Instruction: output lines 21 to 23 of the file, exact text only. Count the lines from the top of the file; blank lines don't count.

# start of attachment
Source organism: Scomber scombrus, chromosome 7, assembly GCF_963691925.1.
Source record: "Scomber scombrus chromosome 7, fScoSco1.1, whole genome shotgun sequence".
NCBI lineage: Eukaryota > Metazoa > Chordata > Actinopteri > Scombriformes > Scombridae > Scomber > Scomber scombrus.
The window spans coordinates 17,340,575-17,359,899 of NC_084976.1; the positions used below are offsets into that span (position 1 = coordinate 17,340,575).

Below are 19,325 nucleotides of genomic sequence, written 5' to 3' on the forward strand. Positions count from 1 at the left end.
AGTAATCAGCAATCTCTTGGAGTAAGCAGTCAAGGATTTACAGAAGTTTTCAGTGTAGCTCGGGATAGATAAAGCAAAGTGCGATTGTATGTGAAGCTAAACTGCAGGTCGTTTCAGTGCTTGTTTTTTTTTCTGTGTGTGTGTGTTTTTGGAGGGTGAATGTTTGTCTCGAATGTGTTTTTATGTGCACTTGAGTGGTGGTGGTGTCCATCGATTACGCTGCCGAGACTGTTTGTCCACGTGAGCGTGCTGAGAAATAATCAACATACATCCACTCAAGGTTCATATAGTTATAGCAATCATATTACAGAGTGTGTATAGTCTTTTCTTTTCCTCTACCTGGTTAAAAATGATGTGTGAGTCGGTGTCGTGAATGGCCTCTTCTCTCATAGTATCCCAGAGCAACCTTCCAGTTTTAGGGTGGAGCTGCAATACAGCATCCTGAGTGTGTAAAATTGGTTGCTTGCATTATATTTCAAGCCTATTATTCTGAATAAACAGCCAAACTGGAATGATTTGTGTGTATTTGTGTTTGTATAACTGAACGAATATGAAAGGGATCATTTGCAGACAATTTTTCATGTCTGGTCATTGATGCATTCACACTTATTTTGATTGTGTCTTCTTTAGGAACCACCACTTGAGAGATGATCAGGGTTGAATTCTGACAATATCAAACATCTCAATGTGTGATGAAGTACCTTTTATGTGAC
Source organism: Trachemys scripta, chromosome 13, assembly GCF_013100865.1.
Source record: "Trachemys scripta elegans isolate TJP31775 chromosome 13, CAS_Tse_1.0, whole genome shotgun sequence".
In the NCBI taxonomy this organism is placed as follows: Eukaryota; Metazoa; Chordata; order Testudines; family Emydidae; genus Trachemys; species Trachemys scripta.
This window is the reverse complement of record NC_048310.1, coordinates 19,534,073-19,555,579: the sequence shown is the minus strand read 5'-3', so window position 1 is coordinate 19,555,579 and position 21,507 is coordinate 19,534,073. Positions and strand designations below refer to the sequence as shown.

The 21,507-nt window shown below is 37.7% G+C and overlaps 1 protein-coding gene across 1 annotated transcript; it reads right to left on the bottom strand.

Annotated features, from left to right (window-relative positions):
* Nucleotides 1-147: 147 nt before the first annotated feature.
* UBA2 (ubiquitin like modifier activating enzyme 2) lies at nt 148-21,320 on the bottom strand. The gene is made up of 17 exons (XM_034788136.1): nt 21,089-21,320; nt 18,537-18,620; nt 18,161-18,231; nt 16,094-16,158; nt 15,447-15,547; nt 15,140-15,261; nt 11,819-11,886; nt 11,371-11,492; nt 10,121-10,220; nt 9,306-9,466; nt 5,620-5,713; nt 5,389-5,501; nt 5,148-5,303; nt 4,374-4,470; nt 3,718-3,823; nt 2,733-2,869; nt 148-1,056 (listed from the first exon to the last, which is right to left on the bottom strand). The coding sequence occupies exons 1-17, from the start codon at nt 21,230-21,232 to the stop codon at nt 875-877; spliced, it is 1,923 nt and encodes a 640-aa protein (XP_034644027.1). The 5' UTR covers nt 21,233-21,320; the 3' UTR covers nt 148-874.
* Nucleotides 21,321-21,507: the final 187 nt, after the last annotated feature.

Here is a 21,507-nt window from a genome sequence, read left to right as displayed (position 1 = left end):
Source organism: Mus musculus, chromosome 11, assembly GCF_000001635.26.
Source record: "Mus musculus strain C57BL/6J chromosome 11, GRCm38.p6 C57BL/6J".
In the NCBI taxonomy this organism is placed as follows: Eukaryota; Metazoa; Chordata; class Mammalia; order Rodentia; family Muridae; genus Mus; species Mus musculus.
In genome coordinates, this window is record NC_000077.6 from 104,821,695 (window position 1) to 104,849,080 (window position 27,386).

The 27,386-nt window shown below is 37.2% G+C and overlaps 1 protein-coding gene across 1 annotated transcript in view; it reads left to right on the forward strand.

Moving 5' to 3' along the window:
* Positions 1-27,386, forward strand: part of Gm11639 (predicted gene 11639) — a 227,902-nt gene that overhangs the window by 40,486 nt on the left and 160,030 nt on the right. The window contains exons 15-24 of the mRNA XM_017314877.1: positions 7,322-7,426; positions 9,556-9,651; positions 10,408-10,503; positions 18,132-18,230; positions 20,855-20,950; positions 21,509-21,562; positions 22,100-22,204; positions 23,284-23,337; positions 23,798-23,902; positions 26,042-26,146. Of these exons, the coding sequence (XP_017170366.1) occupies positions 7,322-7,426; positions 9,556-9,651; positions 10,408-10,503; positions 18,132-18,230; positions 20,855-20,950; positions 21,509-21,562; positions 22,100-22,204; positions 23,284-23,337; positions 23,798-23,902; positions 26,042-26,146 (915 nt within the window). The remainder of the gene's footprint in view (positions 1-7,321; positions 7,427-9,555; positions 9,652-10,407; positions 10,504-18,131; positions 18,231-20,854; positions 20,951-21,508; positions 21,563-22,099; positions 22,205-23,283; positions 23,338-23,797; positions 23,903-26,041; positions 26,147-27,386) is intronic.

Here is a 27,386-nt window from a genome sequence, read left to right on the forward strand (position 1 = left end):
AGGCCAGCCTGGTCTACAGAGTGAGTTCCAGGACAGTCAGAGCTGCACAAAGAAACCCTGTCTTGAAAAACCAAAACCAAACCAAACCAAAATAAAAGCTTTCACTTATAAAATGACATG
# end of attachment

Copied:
The 27,386-nt window shown below is 37.2% G+C and overlaps 1 protein-coding gene across 1 annotated transcript in view; it reads left to right on the forward strand.

Moving 5' to 3' along the window:
* Positions 1-27,386, forward strand: part of Gm11639 (predicted gene 11639) — a 227,902-nt gene that overhangs the window by 40,486 nt on the left and 160,030 nt on the right. The window contains exons 15-24 of the mRNA XM_017314877.1: positions 7,322-7,426; positions 9,556-9,651; positions 10,408-10,503; positions 18,132-18,230; positions 20,855-20,950; positions 21,509-21,562; positions 22,100-22,204; positions 23,284-23,337; positions 23,798-23,902; positions 26,042-26,146. Of these exons, the coding sequence (XP_017170366.1) occupies positions 7,322-7,426; positions 9,556-9,651; positions 10,408-10,503; positions 18,132-18,230; positions 20,855-20,950; positions 21,509-21,562; positions 22,100-22,204; positions 23,284-23,337; positions 23,798-23,902; positions 26,042-26,146 (915 nt within the window). The remainder of the gene's footprint in view (positions 1-7,321; positions 7,427-9,555; positions 9,652-10,407; positions 10,504-18,131; positions 18,231-20,854; positions 20,951-21,508; positions 21,563-22,099; positions 22,205-23,283; positions 23,338-23,797; positions 23,903-26,041; positions 26,147-27,386) is intronic.